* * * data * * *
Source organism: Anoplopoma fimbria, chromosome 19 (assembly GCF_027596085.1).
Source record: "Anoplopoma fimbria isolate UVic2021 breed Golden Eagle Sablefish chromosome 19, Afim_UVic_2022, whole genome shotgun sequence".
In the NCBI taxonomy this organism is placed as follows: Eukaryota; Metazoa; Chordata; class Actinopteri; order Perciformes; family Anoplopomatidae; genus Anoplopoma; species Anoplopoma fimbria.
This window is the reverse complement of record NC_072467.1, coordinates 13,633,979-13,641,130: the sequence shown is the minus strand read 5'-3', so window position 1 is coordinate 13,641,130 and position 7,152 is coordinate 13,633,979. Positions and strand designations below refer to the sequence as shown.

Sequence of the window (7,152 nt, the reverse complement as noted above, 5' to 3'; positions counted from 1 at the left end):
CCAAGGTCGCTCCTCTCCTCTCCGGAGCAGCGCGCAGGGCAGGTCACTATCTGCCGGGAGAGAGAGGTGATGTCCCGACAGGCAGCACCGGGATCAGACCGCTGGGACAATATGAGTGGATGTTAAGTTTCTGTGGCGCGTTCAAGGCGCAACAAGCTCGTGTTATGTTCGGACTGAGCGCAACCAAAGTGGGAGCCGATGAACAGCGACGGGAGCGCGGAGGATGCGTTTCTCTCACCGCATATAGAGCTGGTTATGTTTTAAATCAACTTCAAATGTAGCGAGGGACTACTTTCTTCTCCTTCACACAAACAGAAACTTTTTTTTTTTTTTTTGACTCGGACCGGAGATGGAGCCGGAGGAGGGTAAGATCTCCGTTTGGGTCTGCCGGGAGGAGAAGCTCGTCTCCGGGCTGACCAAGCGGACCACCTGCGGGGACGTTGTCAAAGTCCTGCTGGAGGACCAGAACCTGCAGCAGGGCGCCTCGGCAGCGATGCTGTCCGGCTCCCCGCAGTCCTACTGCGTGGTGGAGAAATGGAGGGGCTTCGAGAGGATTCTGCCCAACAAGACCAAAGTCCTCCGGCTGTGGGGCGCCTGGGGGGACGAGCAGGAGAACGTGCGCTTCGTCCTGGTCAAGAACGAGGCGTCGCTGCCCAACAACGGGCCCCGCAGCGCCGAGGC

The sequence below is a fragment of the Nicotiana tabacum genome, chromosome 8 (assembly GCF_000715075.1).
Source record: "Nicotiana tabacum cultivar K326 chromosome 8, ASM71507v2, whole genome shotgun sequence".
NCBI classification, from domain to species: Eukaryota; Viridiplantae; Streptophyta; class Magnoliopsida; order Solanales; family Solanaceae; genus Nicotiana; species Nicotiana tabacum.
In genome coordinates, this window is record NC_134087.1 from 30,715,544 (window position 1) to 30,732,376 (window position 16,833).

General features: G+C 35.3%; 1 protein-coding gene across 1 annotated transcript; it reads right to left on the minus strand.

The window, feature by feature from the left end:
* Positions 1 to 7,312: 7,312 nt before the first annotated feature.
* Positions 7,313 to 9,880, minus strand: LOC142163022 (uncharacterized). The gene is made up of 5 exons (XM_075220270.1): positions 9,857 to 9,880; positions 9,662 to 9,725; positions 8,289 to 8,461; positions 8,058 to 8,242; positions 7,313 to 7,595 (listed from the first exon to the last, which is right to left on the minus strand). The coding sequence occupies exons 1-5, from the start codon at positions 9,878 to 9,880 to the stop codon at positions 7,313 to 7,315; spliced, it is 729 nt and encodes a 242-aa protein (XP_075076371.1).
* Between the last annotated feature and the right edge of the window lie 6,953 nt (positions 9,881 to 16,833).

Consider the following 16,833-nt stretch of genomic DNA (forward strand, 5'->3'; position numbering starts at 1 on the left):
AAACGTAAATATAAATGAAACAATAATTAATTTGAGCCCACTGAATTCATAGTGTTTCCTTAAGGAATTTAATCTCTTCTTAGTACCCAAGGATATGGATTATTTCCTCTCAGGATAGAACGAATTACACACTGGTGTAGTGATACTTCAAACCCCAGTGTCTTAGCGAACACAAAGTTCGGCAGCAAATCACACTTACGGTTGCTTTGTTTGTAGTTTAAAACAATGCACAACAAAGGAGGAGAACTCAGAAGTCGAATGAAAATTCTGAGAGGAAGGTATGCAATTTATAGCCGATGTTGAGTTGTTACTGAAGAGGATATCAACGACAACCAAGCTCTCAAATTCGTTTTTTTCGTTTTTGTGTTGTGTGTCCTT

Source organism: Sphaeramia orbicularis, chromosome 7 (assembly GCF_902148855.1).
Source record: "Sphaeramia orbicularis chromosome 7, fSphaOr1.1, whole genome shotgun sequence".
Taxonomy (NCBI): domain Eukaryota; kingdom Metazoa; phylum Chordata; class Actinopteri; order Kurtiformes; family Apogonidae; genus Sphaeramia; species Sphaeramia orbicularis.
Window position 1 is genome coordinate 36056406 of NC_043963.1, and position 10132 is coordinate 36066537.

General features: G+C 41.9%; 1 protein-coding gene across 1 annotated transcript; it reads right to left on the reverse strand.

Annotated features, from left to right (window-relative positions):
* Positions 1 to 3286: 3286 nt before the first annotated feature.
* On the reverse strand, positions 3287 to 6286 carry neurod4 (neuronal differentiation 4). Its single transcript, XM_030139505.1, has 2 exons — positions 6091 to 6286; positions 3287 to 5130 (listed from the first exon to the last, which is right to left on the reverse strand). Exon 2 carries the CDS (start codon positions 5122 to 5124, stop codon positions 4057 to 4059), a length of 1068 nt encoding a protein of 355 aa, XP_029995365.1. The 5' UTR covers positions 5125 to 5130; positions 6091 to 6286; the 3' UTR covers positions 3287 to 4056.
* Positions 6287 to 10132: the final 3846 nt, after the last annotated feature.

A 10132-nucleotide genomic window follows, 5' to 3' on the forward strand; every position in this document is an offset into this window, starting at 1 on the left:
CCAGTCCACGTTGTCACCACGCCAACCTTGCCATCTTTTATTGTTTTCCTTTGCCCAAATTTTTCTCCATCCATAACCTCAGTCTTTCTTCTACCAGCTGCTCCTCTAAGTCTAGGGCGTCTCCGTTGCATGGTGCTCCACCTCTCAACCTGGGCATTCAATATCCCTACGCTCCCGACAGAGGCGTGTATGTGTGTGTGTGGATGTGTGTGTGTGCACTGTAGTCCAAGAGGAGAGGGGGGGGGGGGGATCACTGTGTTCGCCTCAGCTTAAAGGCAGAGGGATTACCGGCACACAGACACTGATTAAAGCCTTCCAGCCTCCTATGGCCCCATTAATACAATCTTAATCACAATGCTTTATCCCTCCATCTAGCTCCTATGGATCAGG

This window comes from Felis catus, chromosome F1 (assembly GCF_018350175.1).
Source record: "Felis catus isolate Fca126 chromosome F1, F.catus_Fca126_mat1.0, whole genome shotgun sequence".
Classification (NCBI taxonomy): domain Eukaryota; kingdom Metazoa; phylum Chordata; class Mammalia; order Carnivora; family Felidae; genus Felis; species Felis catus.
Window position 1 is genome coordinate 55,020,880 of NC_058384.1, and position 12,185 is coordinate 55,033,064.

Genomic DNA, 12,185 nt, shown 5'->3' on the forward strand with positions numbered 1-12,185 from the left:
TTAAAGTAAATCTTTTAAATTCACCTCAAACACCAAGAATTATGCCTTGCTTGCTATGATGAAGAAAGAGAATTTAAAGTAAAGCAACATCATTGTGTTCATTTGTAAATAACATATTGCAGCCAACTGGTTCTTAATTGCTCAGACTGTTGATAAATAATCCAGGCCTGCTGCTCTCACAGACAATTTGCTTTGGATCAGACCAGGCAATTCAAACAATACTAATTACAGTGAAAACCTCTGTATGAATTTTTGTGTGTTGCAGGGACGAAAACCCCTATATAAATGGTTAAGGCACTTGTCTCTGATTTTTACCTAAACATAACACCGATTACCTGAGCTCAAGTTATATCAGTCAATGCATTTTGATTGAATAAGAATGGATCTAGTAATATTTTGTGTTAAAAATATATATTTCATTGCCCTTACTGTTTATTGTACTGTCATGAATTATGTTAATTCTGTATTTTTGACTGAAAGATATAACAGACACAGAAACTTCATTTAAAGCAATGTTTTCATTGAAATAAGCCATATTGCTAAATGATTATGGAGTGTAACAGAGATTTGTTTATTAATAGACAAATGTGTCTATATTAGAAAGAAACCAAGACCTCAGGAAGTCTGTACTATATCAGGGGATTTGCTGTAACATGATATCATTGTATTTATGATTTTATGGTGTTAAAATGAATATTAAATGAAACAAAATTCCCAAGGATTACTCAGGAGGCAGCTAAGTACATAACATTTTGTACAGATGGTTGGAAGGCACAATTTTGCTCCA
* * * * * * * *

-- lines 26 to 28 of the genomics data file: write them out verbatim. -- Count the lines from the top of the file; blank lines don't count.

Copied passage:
* Positions 6287 to 10132: the final 3846 nt, after the last annotated feature.

A 10132-nucleotide genomic window follows, 5' to 3' on the forward strand; every position in this document is an offset into this window, starting at 1 on the left:
CCAGTCCACGTTGTCACCACGCCAACCTTGCCATCTTTTATTGTTTTCCTTTGCCCAAATTTTTCTCCATCCATAACCTCAGTCTTTCTTCTACCAGCTGCTCCTCTAAGTCTAGGGCGTCTCCGTTGCATGGTGCTCCACCTCTCAACCTGGGCATTCAATATCCCTACGCTCCCGACAGAGGCGTGTATGTGTGTGTGTGGATGTGTGTGTGTGCACTGTAGTCCAAGAGGAGAGGGGGGGGGGGGGATCACTGTGTTCGCCTCAGCTTAAAGGCAGAGGGATTACCGGCACACAGACACTGATTAAAGCCTTCCAGCCTCCTATGGCCCCATTAATACAATCTTAATCACAATGCTTTATCCCTCCATCTAGCTCCTATGGATCAGG